As both customers targeted by this phishing campaign were subscribed to Darktrace’s Proactive Threat Notification (PTN) service, this suspicious SaaS activity was promptly escalated to the Darktrace Security Operations Center (SOC) for immediate triage and investigation. Following their investigation, the SOC team sent an alert to the customers informing them of the compromise and advising urgent follow-up.

Schlussfolgerung

While there are clear similarities between these Microsoft Teams-based phishing attacks, the attackers here have seemingly sought ways to refine their tactics, techniques, and procedures (TTPs), leveraging new connection locations and creating new malicious URLs in an effort to outmaneuver human security teams and conventional security tools.

As cyber threats grow increasingly sophisticated and evasive, it is crucial for organizations to employ intelligent security solutions that can see through social engineering techniques and pinpoint suspicious activity early.

Darktrace’s Self-Learning AI understands customer environments and is able to recognize the subtle deviations in a device’s behavioral pattern, enabling it to effectively identify suspicious activity even when attackers adapt their strategies. In this instance, this allowed Darktrace to detect the phishing messages, and the malicious links contained within them, despite the seemingly trustworthy source and use of a reputable platform like Microsoft Teams.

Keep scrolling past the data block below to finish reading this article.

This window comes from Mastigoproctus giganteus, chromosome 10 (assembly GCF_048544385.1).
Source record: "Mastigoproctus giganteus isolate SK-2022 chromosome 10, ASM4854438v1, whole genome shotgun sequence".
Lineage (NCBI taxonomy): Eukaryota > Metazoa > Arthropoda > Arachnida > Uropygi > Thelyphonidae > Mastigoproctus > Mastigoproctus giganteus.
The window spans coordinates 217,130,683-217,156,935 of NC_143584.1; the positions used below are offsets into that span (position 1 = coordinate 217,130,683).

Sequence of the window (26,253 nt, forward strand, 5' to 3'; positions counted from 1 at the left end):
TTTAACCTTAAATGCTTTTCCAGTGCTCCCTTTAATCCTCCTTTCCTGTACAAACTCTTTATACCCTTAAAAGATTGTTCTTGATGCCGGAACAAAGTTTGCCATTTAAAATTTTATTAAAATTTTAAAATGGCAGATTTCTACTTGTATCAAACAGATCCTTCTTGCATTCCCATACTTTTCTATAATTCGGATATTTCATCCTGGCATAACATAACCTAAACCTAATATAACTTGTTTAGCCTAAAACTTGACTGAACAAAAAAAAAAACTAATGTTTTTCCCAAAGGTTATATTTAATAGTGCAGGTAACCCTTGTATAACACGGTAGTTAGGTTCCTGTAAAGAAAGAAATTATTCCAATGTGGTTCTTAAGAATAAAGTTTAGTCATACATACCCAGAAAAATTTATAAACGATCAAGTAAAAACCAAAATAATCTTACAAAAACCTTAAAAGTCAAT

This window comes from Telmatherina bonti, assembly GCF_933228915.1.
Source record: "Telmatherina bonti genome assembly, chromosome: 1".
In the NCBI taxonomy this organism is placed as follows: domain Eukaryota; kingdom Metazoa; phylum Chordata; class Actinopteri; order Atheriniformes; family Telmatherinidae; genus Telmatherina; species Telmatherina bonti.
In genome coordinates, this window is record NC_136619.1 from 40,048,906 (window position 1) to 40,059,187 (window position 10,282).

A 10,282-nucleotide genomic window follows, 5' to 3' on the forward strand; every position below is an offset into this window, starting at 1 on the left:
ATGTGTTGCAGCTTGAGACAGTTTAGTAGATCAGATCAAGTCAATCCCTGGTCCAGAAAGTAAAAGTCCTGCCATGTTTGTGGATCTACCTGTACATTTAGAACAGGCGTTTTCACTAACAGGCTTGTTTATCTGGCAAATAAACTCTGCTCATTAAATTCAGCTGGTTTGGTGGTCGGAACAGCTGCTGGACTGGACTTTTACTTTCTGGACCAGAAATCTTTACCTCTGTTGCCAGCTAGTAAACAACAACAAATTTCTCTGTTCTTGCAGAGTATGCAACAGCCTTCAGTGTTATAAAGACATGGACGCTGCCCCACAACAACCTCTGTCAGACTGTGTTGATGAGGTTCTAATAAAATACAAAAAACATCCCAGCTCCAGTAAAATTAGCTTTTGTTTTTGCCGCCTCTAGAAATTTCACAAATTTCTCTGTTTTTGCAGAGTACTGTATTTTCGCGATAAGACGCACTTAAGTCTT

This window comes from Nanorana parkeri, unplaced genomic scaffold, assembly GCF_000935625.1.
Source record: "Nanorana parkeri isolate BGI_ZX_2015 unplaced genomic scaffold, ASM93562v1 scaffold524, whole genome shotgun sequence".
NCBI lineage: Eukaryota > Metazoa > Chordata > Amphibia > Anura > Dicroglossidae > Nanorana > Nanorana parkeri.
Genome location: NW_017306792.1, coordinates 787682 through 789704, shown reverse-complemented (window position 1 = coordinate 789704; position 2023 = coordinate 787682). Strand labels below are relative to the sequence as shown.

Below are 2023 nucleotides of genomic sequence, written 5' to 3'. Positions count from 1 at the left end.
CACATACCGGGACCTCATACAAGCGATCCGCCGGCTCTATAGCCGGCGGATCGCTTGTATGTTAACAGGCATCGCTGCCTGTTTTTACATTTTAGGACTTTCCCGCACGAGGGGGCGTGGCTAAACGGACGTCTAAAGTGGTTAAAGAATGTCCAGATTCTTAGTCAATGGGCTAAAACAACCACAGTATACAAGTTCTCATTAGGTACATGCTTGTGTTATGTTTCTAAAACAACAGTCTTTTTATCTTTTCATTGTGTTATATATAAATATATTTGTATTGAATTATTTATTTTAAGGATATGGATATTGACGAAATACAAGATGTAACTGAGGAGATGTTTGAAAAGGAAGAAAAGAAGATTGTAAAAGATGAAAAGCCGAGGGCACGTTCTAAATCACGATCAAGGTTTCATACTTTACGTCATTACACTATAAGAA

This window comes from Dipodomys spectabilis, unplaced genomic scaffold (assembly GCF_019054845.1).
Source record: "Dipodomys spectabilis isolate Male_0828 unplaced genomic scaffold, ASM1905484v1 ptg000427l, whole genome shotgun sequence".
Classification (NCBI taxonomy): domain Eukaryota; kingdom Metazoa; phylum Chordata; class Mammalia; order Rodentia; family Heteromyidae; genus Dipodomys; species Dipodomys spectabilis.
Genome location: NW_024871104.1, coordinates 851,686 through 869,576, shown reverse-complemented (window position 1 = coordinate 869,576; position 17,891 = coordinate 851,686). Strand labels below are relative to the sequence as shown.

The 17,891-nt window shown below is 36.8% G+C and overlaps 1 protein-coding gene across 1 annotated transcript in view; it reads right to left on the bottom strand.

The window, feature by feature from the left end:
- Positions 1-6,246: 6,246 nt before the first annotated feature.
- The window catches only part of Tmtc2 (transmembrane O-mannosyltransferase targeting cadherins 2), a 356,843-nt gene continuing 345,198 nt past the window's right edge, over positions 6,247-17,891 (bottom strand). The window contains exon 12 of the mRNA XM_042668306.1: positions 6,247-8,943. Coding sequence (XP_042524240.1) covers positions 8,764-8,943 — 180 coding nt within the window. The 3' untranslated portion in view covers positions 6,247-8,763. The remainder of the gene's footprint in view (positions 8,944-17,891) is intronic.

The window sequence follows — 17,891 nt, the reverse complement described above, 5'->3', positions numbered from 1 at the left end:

Credit to Min Kim, Cyber Security Analyst, Raymond Norbert, Cyber Security Analyst and Ryan Traill, Threat Content Lead

Anhang

Darktrace Model Detections

SaaS Model

Large Volume of Messages Sent from New External User

SaaS / Unusual Activity / Large Volume of Messages Sent from New External User

Indicators of Compromise (IoCs)

IoC – Type - Description

https://cloud-sharcpoint[.]com/[a-zA-Z0-9]{15} - Example hostname - Malicious phishing redirection link

InternatlonalHotelChain[.]sharcpolnte-docs[.]com – Hostname – Redirected Link

195.242.125[.]186 - External Source IP Address – Malicious Endpoint

MITRE Tactics

Tactic – Technique

Phishing – Initial Access (T1566)

References

[1] https://learn.microsoft.com/en-us/microsoftteams/trusted-organizations-external-meetings-chat?tabs=organization-settings

[2] https://www.virustotal.com/gui/ip-address/195.242.125.186/detection

[3] https://www.virustotal.com/gui/domain/cloud-sharcpoint.com

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About the author
Min Kim
Cyber Security Analyst